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Posted 31 Aug 2017

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ASP.NET Core 2.0 Secret Manager

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31 Aug 2017CPOL2 min read
How do you securely store configuration settings without exposing them to source control in ASP.NET Core. Continue reading...


How do you securely store configuration settings without exposing them to source control in ASP.NET Core.


Create an empty project and right-click on project solution and click “Manager User Secrets”:

This will open the secrets.json file, add a setting name/value pair:

  "SecretSetting":  "SecretValue"

Add a POCO for these application settings:

public class AppSettings
        public string SecretSetting { get; set; }

Then, inject configuration settings in the constructor for Startup class:

public static IConfiguration Config { get; private set; }

        public Startup(
            IConfiguration config)
            Config = config;

Then add option services in ConfigureServicees() method of Startup class:

public void ConfigureServices(
            IServiceCollection services)

Next, inject settings as IOptions<T> interface, where T is your POCO for settings:

public static class UseMiddlewareExtensions
        public static IApplicationBuilder UseHelloWorld(this IApplicationBuilder app)
            return app.UseMiddleware<HelloWorldMiddleware>();

    public class HelloWorldMiddleware
        private readonly RequestDelegate next;
        private readonly AppSettings settings;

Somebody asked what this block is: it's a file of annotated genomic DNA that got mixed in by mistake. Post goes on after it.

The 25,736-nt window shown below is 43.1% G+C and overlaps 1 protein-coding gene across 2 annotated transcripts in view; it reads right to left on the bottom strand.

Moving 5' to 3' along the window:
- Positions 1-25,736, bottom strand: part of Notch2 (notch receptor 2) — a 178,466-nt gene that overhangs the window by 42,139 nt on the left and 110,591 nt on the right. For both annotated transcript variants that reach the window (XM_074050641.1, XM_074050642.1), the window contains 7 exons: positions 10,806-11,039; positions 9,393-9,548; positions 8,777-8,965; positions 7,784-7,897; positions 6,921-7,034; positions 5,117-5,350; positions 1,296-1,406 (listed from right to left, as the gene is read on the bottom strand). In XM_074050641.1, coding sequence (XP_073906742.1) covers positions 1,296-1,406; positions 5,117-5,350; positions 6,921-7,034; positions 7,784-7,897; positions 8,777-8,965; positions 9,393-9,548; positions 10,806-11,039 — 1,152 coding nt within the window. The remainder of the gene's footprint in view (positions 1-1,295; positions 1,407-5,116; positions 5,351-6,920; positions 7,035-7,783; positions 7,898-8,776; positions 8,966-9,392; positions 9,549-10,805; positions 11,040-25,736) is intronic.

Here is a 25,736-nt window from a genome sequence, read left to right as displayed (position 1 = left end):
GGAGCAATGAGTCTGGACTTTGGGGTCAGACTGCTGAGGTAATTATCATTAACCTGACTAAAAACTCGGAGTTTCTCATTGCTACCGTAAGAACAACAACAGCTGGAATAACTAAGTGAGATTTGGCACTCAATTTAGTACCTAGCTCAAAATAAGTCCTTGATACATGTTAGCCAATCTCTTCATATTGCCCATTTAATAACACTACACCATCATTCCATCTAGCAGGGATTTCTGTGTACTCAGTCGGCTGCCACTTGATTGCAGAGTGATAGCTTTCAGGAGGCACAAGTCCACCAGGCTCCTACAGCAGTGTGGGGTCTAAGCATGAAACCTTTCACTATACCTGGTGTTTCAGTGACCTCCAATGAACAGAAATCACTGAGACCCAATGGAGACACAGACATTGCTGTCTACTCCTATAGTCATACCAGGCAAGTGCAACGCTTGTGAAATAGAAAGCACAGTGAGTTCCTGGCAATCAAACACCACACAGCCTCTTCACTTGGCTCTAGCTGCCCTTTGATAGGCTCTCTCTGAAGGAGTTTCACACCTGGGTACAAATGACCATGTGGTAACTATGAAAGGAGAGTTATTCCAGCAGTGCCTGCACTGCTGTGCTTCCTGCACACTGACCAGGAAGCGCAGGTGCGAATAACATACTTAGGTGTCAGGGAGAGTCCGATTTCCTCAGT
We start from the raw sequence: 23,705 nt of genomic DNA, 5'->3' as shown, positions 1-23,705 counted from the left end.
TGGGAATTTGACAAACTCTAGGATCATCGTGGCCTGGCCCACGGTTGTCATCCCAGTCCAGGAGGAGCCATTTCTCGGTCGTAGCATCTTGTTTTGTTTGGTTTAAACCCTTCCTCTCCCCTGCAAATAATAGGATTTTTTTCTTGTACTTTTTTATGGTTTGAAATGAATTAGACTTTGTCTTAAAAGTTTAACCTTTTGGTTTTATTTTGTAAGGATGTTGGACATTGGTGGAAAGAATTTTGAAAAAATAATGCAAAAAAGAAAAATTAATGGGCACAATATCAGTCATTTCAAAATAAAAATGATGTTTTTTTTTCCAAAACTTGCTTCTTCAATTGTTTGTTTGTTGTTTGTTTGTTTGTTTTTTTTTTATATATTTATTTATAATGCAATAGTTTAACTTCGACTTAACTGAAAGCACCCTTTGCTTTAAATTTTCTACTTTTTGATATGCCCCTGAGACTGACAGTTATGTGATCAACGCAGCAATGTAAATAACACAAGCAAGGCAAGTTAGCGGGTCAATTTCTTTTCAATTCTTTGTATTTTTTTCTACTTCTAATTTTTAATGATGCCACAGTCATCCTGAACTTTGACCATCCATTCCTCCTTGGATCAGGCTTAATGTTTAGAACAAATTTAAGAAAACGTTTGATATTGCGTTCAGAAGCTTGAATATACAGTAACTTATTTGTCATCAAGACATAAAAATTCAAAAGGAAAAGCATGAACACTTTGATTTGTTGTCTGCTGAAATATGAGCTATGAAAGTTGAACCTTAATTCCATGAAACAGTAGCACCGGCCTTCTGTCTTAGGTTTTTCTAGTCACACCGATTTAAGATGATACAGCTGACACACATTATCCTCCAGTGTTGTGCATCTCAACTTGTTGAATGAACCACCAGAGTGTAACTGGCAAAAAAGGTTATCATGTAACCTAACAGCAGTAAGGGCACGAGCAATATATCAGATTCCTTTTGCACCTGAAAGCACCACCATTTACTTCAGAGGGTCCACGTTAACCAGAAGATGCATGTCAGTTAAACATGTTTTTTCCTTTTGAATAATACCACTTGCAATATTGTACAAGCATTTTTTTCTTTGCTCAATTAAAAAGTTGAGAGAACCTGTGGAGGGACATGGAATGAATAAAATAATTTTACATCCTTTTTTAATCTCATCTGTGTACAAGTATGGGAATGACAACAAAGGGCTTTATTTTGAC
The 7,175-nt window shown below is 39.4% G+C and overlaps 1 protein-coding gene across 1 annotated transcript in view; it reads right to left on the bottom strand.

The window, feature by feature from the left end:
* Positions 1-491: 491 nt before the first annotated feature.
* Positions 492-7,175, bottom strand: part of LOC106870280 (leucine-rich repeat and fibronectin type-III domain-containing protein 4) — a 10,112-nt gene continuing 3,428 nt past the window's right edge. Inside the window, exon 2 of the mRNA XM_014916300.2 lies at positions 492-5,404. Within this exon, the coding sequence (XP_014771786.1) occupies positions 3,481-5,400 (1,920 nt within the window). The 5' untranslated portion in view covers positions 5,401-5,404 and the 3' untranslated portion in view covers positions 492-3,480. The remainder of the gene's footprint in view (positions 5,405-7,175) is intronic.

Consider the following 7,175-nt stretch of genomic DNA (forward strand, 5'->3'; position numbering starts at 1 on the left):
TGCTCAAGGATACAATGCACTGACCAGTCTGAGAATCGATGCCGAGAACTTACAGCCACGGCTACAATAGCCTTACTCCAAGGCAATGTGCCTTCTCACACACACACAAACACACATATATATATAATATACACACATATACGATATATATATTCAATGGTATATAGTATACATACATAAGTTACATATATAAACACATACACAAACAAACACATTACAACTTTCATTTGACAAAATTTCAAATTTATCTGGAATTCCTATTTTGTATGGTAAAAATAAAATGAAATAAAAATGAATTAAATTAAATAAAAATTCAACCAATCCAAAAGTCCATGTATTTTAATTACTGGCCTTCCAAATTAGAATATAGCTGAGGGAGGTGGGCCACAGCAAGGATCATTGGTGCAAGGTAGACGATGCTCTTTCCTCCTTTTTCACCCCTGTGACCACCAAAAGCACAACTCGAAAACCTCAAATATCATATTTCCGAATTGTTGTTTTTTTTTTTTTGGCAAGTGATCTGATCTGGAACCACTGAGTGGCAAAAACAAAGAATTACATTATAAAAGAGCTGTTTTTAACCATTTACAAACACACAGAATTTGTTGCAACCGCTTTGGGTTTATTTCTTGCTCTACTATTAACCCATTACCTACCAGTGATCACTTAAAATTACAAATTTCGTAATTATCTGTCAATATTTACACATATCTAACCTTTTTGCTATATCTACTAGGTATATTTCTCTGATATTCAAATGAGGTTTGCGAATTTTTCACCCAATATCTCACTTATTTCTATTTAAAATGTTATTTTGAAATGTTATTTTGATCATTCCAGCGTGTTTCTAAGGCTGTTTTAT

public HelloWorldMiddleware(
            RequestDelegate next,
            IOptions<AppSettings> options)
   = next;
            this.settings = options.Value;

        public async Task Invoke(HttpContext context)
            var jsonSettings = JsonConvert.SerializeObject(this.settings);
            await context.Response.WriteAsync(jsonSettings);

Setup the middle in Configure() method of Startup class:

public void Configure(
            IApplicationBuilder app, 
            IHostingEnvironment env)

Running the sample application gives you the following output:


I discussed in the previous post how configuration settings can be stored in configuration files. However, these files are checked in the source control and not suitable to store confidential settings. In a production environment, these settings can be stored in environment variables or Azure Key Vault however, for development ASP.NET Core provides an alternate solution: Secret Manager.

Secret Manager lets developers store configuration settings in secrets.json file, which isn’t checked-in the source control. The secrets.json file is stored in AppData folder, you could see the exact path by hovering your mouse over the file tab in VS 2017. An important point to note is that the settings are stored in plain text. This file is read by the runtime when loading configuration during building the WebHost, as discussed here.


You could also use the CLI command dotnet user-secrets to manage the secret settings. In order to do that, first add the following to .csproj:

    <DotNetCliToolReference Include="Microsoft.Extensions.SecretManager.Tools" 
    Version="2.0.0" />

Now, you could use the following commands to manage the secrets:

listList all the secretsdotnet user-secrets list
setAdd/update user secretdotnet user-secrets set SecretSetting “SecretValue”
removeRemoves a secretdotnet user-secrets remove SecretSetting
clearRemove all secretsdotnet user-secrets clear


This article, along with any associated source code and files, is licensed under The Code Project Open License (CPOL)


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